# Let's calculate the percentage of each job status category.
data.job.value_counts(normalize=True)

#plot the bar graph of percentage job categories
data.job.value_counts(normalize=True).plot.barh()
plt.show()

The output looks like this,

By the above bar plot, we can infer that the data set contains more number of blue-collar workers compared to other categories.

Categorical Ordered Univariate Analysis:

Ordered variables are those variables that have a natural rank of order. Some examples of categorical ordered variables from our dataset are:

  • Month: Jan, Feb, March……
  • Education: Primary, Secondary,……

Now, let’s analyze the Education Variable from the dataset. Since we’ve already seen a bar plot, let’s see how a Pie Chart looks like.

#calculate the percentage of each education category.
data.education.value_counts(normalize=True)

#plot the pie chart of education categories
data.education.value_counts(normalize=True).plot.pie()
plt.show()

The output will be,

By the above analysis, we can infer that the data set has a large number of them belongs to secondary education after that tertiary and next primary. Also, a very small percentage of them have been unknown.

This is how we analyze univariate categorical analysis. If the column or variable is of numerical then we’ll analyze by calculating its mean, median, std, etc. We can get those values by using the describe function.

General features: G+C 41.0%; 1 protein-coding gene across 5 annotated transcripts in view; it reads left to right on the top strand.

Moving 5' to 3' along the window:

data.salary.describe()

The output will be,

4. Bivariate Analysis

If we analyze data by taking two variables/columns into consideration from a dataset, it is known as Bivariate Analysis.

a) Numeric-Numeric Analysis:

Analyzing the two numeric variables from a dataset is known as numeric-numeric analysis. We can analyze it in three different ways.

  • Scatter Plot
  • Pair Plot
  • Correlation Matrix

Scatter Plot

Let’s take three columns ‘Balance’, ‘Age’ and ‘Salary’ from our dataset and see what we can infer by plotting to scatter plot between salary balance and age balance

#plot the scatter plot of balance and salary variable in data
plt.scatter(data.salary,data.balance)
plt.show()

#plot the scatter plot of balance and age variable in data
data.plot.scatter(x="age",y="balance")
plt.show()

Now, the scatter plots looks like,

Pair Plot

Now, let’s plot Pair Plots for the three columns we used in plotting Scatter plots. We’ll use the seaborn library for plotting Pair Plots.

#plot the pair plot of salary, balance and age in data dataframe.
sns.pairplot(data = data, vars=['salary','balance','age'])
plt.show()

The Pair Plot looks like this,

Correlation Matrix

Since we cannot use more than two variables as x-axis and y-axis in Scatter and Pair Plots, it is difficult to see the relation between three numerical variables in a single graph. In those cases, we’ll use the correlation matrix.

# Creating a matrix using age, salry, balance as rows and columns
data[['age','salary','balance']].corr()

#plot the correlation matrix of salary, balance and age in data dataframe.
sns.heatmap(data[['age','salary','balance']].corr(), annot=True, cmap = 'Reds')
plt.show()

First, we created a matrix using age, salary, and balance. After that, we are plotting the heatmap using the seaborn library of the matrix.

b) Numeric - Categorical Analysis

Analyzing the one numeric variable and one categorical variable from a dataset is known as numeric-categorical analysis. We analyze them mainly using mean, median, and box plots.